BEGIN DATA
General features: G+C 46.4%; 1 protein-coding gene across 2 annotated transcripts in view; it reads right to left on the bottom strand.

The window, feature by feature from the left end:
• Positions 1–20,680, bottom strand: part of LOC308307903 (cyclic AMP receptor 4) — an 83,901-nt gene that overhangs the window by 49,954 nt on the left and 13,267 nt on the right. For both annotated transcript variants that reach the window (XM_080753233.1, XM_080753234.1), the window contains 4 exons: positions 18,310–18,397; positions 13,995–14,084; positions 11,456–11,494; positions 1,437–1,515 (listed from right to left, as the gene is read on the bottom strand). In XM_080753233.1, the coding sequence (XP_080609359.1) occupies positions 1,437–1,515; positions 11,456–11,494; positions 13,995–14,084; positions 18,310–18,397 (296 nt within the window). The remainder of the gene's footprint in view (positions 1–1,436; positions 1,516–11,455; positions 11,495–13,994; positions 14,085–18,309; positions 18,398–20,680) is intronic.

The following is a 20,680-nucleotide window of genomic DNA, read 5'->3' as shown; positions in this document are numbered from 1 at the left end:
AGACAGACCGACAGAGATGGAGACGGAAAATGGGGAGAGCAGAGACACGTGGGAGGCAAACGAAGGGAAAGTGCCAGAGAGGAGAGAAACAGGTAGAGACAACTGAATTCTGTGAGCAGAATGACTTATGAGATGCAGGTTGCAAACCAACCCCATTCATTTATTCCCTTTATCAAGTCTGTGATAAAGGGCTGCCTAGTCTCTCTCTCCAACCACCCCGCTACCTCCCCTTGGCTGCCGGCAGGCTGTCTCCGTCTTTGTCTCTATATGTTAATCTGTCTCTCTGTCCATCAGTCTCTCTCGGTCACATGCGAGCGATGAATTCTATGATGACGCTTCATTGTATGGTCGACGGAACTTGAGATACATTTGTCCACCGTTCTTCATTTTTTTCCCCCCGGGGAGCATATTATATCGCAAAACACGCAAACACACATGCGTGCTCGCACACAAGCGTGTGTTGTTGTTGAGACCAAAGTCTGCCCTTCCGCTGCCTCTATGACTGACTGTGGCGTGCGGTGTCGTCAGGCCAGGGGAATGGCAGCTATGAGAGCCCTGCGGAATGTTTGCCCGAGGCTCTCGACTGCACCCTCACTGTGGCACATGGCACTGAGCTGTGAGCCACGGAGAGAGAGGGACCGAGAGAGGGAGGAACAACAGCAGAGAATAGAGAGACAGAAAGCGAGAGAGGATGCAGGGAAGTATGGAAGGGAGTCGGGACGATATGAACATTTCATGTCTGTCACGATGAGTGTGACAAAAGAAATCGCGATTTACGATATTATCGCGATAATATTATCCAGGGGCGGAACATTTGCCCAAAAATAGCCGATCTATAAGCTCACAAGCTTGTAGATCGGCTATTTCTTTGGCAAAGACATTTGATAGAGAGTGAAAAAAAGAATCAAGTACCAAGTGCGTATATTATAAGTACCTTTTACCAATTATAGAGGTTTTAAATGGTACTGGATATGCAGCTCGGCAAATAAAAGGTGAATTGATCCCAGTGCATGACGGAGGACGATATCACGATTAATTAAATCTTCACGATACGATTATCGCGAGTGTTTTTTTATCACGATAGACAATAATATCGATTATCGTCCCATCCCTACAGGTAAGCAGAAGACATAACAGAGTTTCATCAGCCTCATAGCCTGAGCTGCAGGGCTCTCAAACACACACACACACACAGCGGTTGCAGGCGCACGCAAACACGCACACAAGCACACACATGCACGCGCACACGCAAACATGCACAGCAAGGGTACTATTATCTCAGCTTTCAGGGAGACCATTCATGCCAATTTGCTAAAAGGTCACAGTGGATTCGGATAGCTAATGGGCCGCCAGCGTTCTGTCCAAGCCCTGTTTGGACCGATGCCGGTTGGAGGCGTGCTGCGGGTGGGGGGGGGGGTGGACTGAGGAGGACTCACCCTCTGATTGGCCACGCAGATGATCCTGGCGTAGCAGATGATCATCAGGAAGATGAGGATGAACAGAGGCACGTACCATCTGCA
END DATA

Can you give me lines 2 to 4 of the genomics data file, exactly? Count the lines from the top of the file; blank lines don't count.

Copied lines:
The window, feature by feature from the left end:
• Positions 1–20,680, bottom strand: part of LOC308307903 (cyclic AMP receptor 4) — an 83,901-nt gene that overhangs the window by 49,954 nt on the left and 13,267 nt on the right. For both annotated transcript variants that reach the window (XM_080753233.1, XM_080753234.1), the window contains 4 exons: positions 18,310–18,397; positions 13,995–14,084; positions 11,456–11,494; positions 1,437–1,515 (listed from right to left, as the gene is read on the bottom strand). In XM_080753233.1, the coding sequence (XP_080609359.1) occupies positions 1,437–1,515; positions 11,456–11,494; positions 13,995–14,084; positions 18,310–18,397 (296 nt within the window). The remainder of the gene's footprint in view (positions 1–1,436; positions 1,516–11,455; positions 11,495–13,994; positions 14,085–18,309; positions 18,398–20,680) is intronic.

The following is a 20,680-nucleotide window of genomic DNA, read 5'->3' as shown; positions in this document are numbered from 1 at the left end: